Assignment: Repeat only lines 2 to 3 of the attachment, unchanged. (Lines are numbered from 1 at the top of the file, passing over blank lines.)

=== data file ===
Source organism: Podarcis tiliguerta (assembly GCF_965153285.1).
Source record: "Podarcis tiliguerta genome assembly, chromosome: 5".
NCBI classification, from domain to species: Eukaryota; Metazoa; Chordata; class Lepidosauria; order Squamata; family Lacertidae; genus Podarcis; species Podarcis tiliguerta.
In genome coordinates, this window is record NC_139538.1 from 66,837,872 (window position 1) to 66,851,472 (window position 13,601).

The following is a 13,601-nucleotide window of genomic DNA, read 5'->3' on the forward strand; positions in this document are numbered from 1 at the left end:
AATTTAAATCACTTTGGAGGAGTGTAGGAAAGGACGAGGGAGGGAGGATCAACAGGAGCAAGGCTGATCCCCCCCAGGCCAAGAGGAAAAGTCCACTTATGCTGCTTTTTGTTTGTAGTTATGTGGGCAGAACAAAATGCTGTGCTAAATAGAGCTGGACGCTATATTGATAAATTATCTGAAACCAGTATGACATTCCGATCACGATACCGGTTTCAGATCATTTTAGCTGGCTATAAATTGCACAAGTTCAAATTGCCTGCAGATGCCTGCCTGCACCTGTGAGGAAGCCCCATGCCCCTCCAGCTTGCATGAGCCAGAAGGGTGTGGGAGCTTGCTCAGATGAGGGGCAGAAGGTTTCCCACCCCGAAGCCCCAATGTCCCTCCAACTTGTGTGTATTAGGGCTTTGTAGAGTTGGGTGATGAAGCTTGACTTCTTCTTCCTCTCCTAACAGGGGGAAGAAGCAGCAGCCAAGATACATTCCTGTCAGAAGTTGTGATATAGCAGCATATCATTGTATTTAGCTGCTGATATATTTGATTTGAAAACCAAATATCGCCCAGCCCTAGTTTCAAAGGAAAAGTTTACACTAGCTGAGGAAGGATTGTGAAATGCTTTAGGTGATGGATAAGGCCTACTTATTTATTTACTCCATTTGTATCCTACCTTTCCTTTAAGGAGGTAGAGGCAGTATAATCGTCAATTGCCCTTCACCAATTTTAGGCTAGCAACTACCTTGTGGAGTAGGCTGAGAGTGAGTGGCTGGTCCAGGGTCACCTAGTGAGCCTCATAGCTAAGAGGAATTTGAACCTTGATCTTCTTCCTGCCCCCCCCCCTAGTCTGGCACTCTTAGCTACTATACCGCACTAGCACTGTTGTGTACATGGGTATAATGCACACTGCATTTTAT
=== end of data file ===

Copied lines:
Source record: "Podarcis tiliguerta genome assembly, chromosome: 5".
NCBI classification, from domain to species: Eukaryota; Metazoa; Chordata; class Lepidosauria; order Squamata; family Lacertidae; genus Podarcis; species Podarcis tiliguerta.